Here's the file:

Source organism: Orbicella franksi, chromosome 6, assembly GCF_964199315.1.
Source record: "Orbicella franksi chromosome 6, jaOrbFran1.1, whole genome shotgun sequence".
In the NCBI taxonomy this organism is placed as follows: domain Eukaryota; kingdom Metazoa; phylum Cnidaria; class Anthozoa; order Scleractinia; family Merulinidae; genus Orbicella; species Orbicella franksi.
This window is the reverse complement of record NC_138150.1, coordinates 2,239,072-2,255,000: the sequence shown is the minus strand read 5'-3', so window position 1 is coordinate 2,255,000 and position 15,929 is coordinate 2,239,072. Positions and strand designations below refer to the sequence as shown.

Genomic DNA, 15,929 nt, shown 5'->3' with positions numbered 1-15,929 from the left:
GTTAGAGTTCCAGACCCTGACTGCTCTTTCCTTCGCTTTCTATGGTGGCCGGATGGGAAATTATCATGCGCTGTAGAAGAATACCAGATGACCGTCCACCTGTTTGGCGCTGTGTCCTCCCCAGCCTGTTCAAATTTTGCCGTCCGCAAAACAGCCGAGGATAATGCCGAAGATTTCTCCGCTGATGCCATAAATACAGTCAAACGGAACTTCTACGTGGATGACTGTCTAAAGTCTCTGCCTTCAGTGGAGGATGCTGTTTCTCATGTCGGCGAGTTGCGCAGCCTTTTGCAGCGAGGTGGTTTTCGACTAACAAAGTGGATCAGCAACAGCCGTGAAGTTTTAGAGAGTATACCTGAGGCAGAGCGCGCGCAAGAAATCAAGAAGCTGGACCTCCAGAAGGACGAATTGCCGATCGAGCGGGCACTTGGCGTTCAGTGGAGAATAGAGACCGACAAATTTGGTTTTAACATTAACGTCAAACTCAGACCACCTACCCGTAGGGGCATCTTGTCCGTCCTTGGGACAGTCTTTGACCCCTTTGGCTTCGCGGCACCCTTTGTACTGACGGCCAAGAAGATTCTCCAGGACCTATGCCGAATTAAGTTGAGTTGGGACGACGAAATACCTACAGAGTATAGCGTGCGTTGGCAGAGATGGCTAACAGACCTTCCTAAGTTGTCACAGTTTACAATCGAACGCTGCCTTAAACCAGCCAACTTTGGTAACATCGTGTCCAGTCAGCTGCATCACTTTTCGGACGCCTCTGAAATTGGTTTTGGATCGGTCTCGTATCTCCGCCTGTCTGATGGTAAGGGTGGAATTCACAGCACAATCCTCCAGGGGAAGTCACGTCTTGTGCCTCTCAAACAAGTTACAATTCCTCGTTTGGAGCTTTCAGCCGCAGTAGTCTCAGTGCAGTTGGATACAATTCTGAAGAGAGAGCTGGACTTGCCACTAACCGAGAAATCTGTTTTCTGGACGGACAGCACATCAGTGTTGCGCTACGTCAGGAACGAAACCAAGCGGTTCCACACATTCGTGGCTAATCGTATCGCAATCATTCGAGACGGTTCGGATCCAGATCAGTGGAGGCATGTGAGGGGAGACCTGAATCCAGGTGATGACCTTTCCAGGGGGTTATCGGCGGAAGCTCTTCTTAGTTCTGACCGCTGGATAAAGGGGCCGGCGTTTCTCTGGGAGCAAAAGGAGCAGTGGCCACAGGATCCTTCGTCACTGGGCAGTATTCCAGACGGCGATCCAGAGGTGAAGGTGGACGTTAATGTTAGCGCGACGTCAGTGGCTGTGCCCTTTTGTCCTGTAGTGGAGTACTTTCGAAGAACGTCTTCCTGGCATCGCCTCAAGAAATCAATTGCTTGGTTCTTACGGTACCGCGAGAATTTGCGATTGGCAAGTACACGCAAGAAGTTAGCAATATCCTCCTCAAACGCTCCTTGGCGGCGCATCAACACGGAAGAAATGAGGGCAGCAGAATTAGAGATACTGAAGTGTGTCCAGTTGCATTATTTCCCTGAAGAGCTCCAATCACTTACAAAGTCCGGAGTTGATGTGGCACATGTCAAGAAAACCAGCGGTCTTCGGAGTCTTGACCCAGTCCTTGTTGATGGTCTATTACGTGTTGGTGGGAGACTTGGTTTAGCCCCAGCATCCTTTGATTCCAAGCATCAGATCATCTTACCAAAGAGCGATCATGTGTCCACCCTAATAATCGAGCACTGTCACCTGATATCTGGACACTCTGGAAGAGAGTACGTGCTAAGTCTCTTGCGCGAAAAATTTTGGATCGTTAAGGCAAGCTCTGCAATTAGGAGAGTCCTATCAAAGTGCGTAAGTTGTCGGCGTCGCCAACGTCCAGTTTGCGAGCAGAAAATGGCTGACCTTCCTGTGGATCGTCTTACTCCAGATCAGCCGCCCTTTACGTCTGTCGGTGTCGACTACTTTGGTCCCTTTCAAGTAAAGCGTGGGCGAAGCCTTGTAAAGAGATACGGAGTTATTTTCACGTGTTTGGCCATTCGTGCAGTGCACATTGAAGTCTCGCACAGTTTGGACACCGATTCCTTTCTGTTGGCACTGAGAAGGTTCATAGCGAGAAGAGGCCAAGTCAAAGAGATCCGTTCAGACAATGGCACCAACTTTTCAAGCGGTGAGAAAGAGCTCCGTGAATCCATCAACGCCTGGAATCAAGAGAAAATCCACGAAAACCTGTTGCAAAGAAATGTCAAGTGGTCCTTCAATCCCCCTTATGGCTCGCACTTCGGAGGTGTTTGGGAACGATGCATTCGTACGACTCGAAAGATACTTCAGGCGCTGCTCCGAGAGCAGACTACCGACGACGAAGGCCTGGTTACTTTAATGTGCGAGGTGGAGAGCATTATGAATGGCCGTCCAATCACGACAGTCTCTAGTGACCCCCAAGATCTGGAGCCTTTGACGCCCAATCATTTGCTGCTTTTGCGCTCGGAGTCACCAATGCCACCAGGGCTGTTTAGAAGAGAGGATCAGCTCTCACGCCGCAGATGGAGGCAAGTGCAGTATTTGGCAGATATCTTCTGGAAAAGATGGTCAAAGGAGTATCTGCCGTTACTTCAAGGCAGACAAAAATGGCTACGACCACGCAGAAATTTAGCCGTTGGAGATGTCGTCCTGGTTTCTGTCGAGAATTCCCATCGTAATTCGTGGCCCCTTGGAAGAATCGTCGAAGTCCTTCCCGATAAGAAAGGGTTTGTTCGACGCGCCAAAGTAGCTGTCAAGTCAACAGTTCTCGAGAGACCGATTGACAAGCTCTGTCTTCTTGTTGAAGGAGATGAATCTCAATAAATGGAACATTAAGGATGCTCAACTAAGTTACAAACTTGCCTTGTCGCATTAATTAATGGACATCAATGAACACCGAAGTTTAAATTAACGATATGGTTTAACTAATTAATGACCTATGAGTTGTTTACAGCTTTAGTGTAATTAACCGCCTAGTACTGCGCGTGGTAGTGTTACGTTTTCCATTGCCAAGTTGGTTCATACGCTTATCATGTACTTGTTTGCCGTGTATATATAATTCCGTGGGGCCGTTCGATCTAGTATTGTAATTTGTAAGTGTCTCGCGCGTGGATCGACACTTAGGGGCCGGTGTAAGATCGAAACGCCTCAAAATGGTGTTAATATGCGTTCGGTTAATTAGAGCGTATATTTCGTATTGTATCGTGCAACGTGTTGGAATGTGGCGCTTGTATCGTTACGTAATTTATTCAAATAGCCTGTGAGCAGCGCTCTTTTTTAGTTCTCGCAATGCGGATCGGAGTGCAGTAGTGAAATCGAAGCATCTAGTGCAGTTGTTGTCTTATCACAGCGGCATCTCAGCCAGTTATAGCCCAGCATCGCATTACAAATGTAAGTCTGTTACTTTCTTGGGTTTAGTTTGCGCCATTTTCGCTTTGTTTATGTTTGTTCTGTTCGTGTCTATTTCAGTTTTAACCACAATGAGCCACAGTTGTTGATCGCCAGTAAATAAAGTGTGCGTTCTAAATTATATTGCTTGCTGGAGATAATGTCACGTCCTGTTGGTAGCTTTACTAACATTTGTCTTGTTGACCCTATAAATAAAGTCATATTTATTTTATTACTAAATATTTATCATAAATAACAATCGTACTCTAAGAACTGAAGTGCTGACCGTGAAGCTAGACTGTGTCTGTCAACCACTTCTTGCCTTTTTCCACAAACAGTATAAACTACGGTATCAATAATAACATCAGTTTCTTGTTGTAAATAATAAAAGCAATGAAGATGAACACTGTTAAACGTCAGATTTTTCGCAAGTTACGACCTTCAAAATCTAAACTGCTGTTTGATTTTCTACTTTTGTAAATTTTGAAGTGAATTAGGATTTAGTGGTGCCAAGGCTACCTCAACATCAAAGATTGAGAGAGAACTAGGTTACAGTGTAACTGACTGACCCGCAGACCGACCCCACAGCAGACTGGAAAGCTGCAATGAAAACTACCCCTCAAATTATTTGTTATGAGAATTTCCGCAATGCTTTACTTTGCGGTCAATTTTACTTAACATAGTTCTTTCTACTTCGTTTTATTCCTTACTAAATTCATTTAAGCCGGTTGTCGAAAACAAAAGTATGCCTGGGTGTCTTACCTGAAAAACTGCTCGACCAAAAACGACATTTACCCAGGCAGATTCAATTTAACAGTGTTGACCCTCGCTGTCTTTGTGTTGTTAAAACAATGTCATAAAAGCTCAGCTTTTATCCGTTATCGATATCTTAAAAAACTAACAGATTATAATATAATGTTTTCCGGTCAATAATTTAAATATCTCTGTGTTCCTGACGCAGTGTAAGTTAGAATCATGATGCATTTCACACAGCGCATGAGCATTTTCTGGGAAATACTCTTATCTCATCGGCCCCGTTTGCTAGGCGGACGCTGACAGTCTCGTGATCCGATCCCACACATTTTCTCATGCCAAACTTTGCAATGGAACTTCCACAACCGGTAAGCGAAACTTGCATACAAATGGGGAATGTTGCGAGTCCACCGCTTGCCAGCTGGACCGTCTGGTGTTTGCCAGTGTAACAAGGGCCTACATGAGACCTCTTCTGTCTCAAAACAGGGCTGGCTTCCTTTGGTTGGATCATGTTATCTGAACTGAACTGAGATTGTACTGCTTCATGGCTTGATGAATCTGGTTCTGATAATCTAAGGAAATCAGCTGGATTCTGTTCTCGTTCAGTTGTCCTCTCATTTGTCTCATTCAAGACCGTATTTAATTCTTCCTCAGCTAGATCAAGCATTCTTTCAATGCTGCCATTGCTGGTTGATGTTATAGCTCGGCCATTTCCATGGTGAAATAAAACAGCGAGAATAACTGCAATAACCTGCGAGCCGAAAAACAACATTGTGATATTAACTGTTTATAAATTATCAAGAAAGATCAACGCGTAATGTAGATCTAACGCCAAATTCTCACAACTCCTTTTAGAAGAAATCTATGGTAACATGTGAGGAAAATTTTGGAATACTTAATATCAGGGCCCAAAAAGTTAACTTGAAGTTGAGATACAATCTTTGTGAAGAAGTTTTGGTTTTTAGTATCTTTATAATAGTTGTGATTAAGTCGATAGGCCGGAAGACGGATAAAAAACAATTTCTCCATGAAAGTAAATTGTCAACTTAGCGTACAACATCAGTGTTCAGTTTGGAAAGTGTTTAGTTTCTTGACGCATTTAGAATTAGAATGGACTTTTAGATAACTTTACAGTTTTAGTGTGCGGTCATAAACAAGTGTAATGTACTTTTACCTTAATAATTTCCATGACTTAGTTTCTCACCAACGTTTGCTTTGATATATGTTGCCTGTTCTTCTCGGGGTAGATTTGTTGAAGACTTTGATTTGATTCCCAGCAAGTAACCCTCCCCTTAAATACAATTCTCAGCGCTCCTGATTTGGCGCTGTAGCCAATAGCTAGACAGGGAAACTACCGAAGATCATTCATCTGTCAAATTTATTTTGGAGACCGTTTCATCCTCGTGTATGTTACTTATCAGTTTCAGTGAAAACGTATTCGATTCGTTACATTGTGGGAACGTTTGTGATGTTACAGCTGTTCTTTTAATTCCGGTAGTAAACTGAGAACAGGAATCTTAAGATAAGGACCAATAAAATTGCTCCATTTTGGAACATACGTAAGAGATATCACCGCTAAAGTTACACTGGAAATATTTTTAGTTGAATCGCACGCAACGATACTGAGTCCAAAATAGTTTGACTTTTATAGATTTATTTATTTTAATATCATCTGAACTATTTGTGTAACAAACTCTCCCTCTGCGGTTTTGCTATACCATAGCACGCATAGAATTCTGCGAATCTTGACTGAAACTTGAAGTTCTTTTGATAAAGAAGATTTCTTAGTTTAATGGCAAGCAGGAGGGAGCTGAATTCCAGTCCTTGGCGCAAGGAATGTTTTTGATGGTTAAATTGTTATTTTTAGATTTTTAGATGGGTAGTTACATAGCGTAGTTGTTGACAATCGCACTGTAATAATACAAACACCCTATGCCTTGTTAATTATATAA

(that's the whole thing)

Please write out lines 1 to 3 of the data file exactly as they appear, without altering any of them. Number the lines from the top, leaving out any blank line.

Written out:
Source organism: Orbicella franksi, chromosome 6, assembly GCF_964199315.1.
Source record: "Orbicella franksi chromosome 6, jaOrbFran1.1, whole genome shotgun sequence".
In the NCBI taxonomy this organism is placed as follows: domain Eukaryota; kingdom Metazoa; phylum Cnidaria; class Anthozoa; order Scleractinia; family Merulinidae; genus Orbicella; species Orbicella franksi.